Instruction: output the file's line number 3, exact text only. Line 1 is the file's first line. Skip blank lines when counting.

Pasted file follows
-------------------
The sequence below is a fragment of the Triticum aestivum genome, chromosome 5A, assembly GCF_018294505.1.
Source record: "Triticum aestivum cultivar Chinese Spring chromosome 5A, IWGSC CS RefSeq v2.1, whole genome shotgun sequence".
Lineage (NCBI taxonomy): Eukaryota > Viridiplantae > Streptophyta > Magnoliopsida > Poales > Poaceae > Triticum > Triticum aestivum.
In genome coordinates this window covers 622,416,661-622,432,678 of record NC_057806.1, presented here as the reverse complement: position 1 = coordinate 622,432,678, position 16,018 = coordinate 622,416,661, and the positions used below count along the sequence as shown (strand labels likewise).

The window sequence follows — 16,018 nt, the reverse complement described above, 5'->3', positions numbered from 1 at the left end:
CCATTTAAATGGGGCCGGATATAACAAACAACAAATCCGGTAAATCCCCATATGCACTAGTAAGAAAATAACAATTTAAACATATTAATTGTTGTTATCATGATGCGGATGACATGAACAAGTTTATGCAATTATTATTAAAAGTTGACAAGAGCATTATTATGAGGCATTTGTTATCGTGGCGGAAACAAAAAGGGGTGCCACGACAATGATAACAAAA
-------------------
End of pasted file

Lineage (NCBI taxonomy): Eukaryota > Viridiplantae > Streptophyta > Magnoliopsida > Poales > Poaceae > Triticum > Triticum aestivum.